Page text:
Ron Sandison works full time in the medical field and is a professor of theology at Destiny School of Ministry. He is an advisory board member of Autism Society Faith Initiative of Autism Society of American. He recently published the book A Parent’s Guide to Autism: Practical Advice. Biblical Wisdom.
You’ve said that you are grateful for the support your mother provided seeking an accurate diagnosis and using your interests to guide academic instruction. A lot of parents consider themselves autism advocates and want to support their children in any way possible. What can they learn from your mother?
Parents who have a child with disabilities can learn from my mom to use every available resource and network with other parents. When the Rochester school specialists tried to diagnosis me as emotionally impaired, my mom refused this label and informed the special education experts, “My son’s disability is not emotional, but neurological.” She networked with other parents to find the best neurological testing and had Henry Ford Hospital properly diagnose me. This diagnosis helped me receive the speech therapy and autism treatment I needed to be successful in academics.
During my senior year of high school, the Michigan High School Athletic Association would not allow me to compete past the age limit in track and cross country. I was past the age limit due to being held back in kindergarten. My mom contacted every lawyer in Michigan. Attorney Richard Landau took my case Pro bono. She did not give up until I won my case Sandison vs MHSAA. By running on the track and cross-country teams, I received an athletic scholarship to college.
My mother used networking resources during my junior year of college to help me get a new $1,200 computer donated. This computer helped me develop my writing skills which empowered me to be able to write a book.
What mistakes do autism advocates make?
The main mistake autism advocates make is giving up. One of my favorite quotes is Charles Spurgeon, “By perseverance the snail made it on the ark.” I also love the quote, “The only difference between a successful person and a failure is a successful person rises one more time then he falls.”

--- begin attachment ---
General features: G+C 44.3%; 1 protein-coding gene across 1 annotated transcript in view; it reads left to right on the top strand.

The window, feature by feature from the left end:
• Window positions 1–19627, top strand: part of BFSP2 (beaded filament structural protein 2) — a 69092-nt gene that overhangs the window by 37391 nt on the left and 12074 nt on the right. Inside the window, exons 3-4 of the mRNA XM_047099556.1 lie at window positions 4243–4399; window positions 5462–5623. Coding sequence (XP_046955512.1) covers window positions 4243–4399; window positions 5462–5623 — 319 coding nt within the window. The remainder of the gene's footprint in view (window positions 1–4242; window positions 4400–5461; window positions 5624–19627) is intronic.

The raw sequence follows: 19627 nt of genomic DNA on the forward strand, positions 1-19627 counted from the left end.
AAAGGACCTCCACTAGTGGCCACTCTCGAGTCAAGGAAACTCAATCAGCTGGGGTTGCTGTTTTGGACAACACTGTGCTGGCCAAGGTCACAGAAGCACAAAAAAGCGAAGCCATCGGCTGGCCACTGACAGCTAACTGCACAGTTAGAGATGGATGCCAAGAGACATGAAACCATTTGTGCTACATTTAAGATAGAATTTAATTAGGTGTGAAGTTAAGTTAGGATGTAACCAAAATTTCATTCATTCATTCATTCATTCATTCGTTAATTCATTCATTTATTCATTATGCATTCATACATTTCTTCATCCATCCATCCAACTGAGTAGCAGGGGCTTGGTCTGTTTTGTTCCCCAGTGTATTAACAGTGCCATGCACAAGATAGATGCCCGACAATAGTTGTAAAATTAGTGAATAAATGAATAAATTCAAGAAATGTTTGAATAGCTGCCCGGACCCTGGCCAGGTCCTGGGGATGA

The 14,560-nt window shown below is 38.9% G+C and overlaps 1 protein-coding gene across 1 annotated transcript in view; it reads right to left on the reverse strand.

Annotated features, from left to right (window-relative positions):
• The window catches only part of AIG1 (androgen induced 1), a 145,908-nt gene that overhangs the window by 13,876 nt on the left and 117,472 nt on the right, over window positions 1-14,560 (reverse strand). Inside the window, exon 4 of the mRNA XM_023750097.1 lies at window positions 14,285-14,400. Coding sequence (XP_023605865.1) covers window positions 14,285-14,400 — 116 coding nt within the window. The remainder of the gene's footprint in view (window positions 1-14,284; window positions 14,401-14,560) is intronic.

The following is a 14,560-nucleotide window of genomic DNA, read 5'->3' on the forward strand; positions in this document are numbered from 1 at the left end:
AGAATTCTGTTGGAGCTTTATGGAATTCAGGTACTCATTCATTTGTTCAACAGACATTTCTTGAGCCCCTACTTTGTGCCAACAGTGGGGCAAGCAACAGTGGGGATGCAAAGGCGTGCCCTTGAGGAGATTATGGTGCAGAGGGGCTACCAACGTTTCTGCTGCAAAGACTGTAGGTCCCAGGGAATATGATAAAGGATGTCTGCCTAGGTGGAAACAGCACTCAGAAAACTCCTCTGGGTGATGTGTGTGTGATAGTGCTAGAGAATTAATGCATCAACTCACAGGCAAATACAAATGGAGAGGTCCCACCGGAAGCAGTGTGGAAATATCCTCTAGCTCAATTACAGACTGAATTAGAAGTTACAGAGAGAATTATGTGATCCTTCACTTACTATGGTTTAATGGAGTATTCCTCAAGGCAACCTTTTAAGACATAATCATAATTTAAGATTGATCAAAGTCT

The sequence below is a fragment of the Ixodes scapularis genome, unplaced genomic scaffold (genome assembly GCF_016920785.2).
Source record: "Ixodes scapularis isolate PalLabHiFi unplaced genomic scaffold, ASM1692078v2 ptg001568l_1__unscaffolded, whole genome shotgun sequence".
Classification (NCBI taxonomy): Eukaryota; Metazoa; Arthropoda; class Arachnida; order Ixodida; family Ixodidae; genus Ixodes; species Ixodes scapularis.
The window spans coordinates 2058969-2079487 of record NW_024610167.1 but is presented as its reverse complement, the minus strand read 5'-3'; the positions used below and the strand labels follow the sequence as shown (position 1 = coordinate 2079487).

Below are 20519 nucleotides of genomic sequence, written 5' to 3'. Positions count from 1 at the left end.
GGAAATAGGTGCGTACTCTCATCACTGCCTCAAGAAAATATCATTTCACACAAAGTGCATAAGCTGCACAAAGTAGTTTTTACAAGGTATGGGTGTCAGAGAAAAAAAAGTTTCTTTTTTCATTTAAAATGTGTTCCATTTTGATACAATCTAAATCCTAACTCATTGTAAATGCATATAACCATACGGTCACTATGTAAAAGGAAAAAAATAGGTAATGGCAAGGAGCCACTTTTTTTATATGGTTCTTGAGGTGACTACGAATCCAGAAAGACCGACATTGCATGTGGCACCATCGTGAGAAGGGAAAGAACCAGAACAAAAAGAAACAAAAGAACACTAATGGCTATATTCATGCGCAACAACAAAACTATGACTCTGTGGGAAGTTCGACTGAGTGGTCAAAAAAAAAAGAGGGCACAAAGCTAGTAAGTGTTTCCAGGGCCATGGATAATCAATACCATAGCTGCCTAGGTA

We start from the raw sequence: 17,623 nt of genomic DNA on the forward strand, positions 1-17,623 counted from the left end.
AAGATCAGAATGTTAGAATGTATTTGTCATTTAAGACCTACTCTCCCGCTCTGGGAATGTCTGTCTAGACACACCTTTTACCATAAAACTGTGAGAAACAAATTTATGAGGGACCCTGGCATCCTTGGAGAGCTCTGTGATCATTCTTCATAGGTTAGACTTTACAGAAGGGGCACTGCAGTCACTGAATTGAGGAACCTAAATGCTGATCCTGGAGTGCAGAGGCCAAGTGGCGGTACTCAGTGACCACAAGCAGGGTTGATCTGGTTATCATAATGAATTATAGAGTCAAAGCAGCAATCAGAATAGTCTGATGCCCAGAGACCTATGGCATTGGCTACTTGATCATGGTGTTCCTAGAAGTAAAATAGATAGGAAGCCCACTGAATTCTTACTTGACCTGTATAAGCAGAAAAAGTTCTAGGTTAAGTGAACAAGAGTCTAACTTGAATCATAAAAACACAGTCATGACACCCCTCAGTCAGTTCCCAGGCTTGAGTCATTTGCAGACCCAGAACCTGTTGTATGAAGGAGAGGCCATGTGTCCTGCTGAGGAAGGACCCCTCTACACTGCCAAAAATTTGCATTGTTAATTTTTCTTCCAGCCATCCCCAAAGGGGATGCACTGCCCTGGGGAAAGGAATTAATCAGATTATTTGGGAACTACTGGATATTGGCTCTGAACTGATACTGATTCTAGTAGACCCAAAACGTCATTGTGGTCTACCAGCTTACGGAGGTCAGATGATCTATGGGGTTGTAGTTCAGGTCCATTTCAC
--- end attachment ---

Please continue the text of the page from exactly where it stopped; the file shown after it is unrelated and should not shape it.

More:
What are some of your daily professional responsibilities?
Some of my responsibilities working in the mental health field include leading groups on topics like building your self-esteem, substance abuse, coping skills, and dealing with grief. I also work one on one with clients helping him or her to learn coping skills and life skills. As a professor of theology, I teach church history, eschatology, Greek, Life of Christ, and many other classes. I prepare lessons and share my personal insight from studying the Scriptures.
Your new book A Parent’s Guide to Autism offers biblical wisdom as it relates to autism. Why do you think this is an important perspective for parents to understand?
I believe biblical wisdom is important because we need God’s perspective in raising our children and His grace. Many parents who have a child with special needs feel at times overwhelmed or defeated, and the Bible offers these parents hope and encouragement. The Apostle Paul wrote, “For everything that was written in the past was written to teach us, so that through the endurance taught in the Scriptures and the encouragement they provide we might have hope.”
What motivated you to write this book?